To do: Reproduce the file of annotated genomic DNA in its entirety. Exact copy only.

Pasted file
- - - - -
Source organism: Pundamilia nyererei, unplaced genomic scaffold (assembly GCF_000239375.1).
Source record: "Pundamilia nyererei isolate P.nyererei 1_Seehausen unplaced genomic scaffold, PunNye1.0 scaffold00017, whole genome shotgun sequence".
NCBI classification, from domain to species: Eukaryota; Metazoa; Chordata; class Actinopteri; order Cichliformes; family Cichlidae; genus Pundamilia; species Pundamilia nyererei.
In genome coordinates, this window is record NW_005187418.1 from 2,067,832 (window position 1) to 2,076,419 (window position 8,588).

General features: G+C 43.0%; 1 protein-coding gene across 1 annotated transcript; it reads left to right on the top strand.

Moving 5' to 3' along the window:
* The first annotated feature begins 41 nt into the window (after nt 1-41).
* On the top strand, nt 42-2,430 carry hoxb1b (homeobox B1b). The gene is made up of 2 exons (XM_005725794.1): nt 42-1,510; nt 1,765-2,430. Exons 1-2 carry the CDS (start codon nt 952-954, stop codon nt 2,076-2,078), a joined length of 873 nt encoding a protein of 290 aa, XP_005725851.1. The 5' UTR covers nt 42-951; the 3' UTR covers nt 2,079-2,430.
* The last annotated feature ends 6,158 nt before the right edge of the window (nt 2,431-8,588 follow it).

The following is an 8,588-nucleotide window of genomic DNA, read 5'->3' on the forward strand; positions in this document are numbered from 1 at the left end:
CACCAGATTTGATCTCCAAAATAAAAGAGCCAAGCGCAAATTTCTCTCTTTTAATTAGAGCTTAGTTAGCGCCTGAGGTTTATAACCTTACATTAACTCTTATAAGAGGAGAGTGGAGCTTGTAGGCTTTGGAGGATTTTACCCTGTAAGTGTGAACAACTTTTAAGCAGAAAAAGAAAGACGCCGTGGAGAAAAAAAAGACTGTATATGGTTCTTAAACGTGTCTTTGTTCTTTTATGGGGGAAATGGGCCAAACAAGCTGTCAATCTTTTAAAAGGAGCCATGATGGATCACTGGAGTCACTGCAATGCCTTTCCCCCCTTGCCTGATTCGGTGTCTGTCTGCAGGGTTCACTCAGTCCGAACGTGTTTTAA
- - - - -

Source organism: Pundamilia nyererei, unplaced genomic scaffold (assembly GCF_000239375.1).
Source record: "Pundamilia nyererei isolate P.nyererei 1_Seehausen unplaced genomic scaffold, PunNye1.0 scaffold00017, whole genome shotgun sequence".
NCBI classification, from domain to species: Eukaryota; Metazoa; Chordata; class Actinopteri; order Cichliformes; family Cichlidae; genus Pundamilia; species Pundamilia nyererei.
In genome coordinates, this window is record NW_005187418.1 from 2,067,832 (window position 1) to 2,076,419 (window position 8,588).

General features: G+C 43.0%; 1 protein-coding gene across 1 annotated transcript; it reads left to right on the top strand.

Moving 5' to 3' along the window:
* The first annotated feature begins 41 nt into the window (after nt 1-41).
* On the top strand, nt 42-2,430 carry hoxb1b (homeobox B1b). The gene is made up of 2 exons (XM_005725794.1): nt 42-1,510; nt 1,765-2,430. Exons 1-2 carry the CDS (start codon nt 952-954, stop codon nt 2,076-2,078), a joined length of 873 nt encoding a protein of 290 aa, XP_005725851.1. The 5' UTR covers nt 42-951; the 3' UTR covers nt 2,079-2,430.
* The last annotated feature ends 6,158 nt before the right edge of the window (nt 2,431-8,588 follow it).

The following is an 8,588-nucleotide window of genomic DNA, read 5'->3' on the forward strand; positions in this document are numbered from 1 at the left end:
CACCAGATTTGATCTCCAAAATAAAAGAGCCAAGCGCAAATTTCTCTCTTTTAATTAGAGCTTAGTTAGCGCCTGAGGTTTATAACCTTACATTAACTCTTATAAGAGGAGAGTGGAGCTTGTAGGCTTTGGAGGATTTTACCCTGTAAGTGTGAACAACTTTTAAGCAGAAAAAGAAAGACGCCGTGGAGAAAAAAAAGACTGTATATGGTTCTTAAACGTGTCTTTGTTCTTTTATGGGGGAAATGGGCCAAACAAGCTGTCAATCTTTTAAAAGGAGCCATGATGGATCACTGGAGTCACTGCAATGCCTTTCCCCCCTTGCCTGATTCGGTGTCTGTCTGCAGGGTTCACTCAGTCCGAACGTGTTTTAA